This is a major worry for children themselves. Research carried out in 2012 among nearly 1,300 children in 17 high-risk countries by Plan International, Save the Children, UNICEF and World Vision showed that safe schools and the ability to carry on studying are top priorities.

The recent report explores how to implement the Children's Charter for Disaster Risk Reduction, launched two years ago with the backing of aid groups. It is based on five key elements identified by children and young people: to have a safe school, to be protected from abuse of all kinds, to participate and be able to access the information they need, to have resilient infrastructure, and ensure disaster risk reduction efforts reach the most vulnerable.

Sabine Rakotomalala, deputy coordinator of the Child Protection Working Group, which brings together 30 non-governmental organisations, told the Global Platform: "I think we do OK in the response and after the disaster, but today we are not very good yet on the preparedness part."

But she mentioned the 2010 Haiti earthquake as "an example of a situation where things went quite wrong". The controversy around unauthorised adoption of children who had lost their parents exposed the need for stronger rules and procedures to protect children in disasters.

These can be simple measures such as making sure children know their last names and where they should go in an emergency. Training social workers and improving adoption regulations are also important, Rakotomalala said.

The report notes there is much work being undertaken around the charter recommendations by both governments and aid groups, but "a greater effort is needed to systematically include children” in disaster risk reduction.


Tom Mitchell, a climate change expert with the London-based Overseas Development Institute who has played a major role in developing the children's charter, told Thomson Reuters Foundation there has been "a spectacular take-off" in disaster reduction programmes centred on children in the past three to four years, with most progress seen in Southeast Asia and Central America. But governments need to buy into the idea, and the level of support has been lower in parts of Africa, he added.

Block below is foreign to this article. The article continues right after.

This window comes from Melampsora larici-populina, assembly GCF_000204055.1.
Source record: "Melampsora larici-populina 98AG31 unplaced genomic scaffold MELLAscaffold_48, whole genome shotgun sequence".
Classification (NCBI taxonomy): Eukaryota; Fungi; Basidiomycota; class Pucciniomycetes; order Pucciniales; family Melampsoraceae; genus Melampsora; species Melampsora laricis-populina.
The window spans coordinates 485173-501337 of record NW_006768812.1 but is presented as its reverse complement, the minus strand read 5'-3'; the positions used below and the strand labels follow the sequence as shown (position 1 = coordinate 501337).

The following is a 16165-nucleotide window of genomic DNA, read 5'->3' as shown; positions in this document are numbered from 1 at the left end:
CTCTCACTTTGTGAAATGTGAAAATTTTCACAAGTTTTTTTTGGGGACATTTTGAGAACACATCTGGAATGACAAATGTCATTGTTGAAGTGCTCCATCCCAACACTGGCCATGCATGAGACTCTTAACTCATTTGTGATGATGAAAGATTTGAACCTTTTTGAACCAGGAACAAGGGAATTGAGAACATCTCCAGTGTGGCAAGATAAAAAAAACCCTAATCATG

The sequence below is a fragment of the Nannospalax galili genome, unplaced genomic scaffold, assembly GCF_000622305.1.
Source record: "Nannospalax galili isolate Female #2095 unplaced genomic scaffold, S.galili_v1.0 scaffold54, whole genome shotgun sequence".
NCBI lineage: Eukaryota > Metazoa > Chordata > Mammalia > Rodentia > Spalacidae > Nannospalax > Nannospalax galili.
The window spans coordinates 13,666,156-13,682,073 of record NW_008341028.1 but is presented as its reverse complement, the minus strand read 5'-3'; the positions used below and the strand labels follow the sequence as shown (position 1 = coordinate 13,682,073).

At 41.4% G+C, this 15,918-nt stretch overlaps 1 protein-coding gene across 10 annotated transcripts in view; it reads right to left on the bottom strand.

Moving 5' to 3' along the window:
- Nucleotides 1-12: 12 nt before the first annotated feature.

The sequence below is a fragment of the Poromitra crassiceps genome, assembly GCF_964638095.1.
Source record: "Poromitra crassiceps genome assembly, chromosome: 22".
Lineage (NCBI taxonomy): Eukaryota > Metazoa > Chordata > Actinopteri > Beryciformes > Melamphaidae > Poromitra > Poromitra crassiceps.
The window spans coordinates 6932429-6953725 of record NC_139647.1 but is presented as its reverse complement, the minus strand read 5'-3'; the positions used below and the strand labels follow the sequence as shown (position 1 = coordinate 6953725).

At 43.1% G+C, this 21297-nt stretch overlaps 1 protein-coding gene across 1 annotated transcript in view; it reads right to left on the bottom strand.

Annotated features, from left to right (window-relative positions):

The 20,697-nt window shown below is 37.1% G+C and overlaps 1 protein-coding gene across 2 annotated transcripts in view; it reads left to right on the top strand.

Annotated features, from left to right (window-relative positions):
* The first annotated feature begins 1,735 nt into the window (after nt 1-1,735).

Mitchell called for children to be fully included in the consultations leading towards a second global plan of action on disaster risk reduction, due to be agreed in 2015 – as did children's charities present at the Global Platform. Whether and how this might happen remains unclear, Mitchell added.

Motselisi, a 15-year-old girl from the mountain village of Qholaqhoe in Butha Buthe, Lesotho, urged politicians to enter into more discussions with children on disasters, "so that their concerns can be raised up as a priority for adults".

She herself has taken part in workshops on disaster risk reduction and helped local children develop a plan for new homes that are better protected from flooding.

"We have found that children are treated as silent community members – they don't have the self-confidence to talk, they don't have the strength to go public with their needs, and they don't have the chance to ask what has been said on their behalf," she said.

*The surnames of children are not disclosed for child protection reasons.